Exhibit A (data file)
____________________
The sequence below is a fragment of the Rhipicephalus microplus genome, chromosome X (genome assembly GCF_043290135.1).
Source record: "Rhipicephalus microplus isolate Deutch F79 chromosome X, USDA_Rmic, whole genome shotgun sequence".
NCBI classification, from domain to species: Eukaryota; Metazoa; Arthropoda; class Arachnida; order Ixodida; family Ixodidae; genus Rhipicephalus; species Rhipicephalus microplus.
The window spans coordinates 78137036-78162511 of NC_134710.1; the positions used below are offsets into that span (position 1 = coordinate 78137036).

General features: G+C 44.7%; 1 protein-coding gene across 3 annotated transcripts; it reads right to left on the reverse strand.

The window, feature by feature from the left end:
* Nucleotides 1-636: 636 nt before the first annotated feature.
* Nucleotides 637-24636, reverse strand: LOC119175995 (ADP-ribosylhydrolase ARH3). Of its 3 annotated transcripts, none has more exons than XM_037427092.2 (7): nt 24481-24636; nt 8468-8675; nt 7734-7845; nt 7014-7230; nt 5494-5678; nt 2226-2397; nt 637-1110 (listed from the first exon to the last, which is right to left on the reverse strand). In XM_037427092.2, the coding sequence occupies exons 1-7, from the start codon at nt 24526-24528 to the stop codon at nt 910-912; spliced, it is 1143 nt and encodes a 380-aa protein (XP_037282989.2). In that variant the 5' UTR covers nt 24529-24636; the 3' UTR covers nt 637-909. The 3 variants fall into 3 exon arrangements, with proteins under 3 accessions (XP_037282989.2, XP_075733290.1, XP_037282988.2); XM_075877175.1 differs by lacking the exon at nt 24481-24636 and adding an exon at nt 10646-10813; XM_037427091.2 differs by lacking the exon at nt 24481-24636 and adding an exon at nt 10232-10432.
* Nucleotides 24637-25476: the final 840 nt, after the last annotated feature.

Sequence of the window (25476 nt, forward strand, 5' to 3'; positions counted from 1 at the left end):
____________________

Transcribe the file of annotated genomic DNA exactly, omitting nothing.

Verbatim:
The sequence below is a fragment of the Rhipicephalus microplus genome, chromosome X (genome assembly GCF_043290135.1).
Source record: "Rhipicephalus microplus isolate Deutch F79 chromosome X, USDA_Rmic, whole genome shotgun sequence".
NCBI classification, from domain to species: Eukaryota; Metazoa; Arthropoda; class Arachnida; order Ixodida; family Ixodidae; genus Rhipicephalus; species Rhipicephalus microplus.
The window spans coordinates 78137036-78162511 of NC_134710.1; the positions used below are offsets into that span (position 1 = coordinate 78137036).

General features: G+C 44.7%; 1 protein-coding gene across 3 annotated transcripts; it reads right to left on the reverse strand.

The window, feature by feature from the left end:
* Nucleotides 1-636: 636 nt before the first annotated feature.
* Nucleotides 637-24636, reverse strand: LOC119175995 (ADP-ribosylhydrolase ARH3). Of its 3 annotated transcripts, none has more exons than XM_037427092.2 (7): nt 24481-24636; nt 8468-8675; nt 7734-7845; nt 7014-7230; nt 5494-5678; nt 2226-2397; nt 637-1110 (listed from the first exon to the last, which is right to left on the reverse strand). In XM_037427092.2, the coding sequence occupies exons 1-7, from the start codon at nt 24526-24528 to the stop codon at nt 910-912; spliced, it is 1143 nt and encodes a 380-aa protein (XP_037282989.2). In that variant the 5' UTR covers nt 24529-24636; the 3' UTR covers nt 637-909. The 3 variants fall into 3 exon arrangements, with proteins under 3 accessions (XP_037282989.2, XP_075733290.1, XP_037282988.2); XM_075877175.1 differs by lacking the exon at nt 24481-24636 and adding an exon at nt 10646-10813; XM_037427091.2 differs by lacking the exon at nt 24481-24636 and adding an exon at nt 10232-10432.
* Nucleotides 24637-25476: the final 840 nt, after the last annotated feature.

Sequence of the window (25476 nt, forward strand, 5' to 3'; positions counted from 1 at the left end):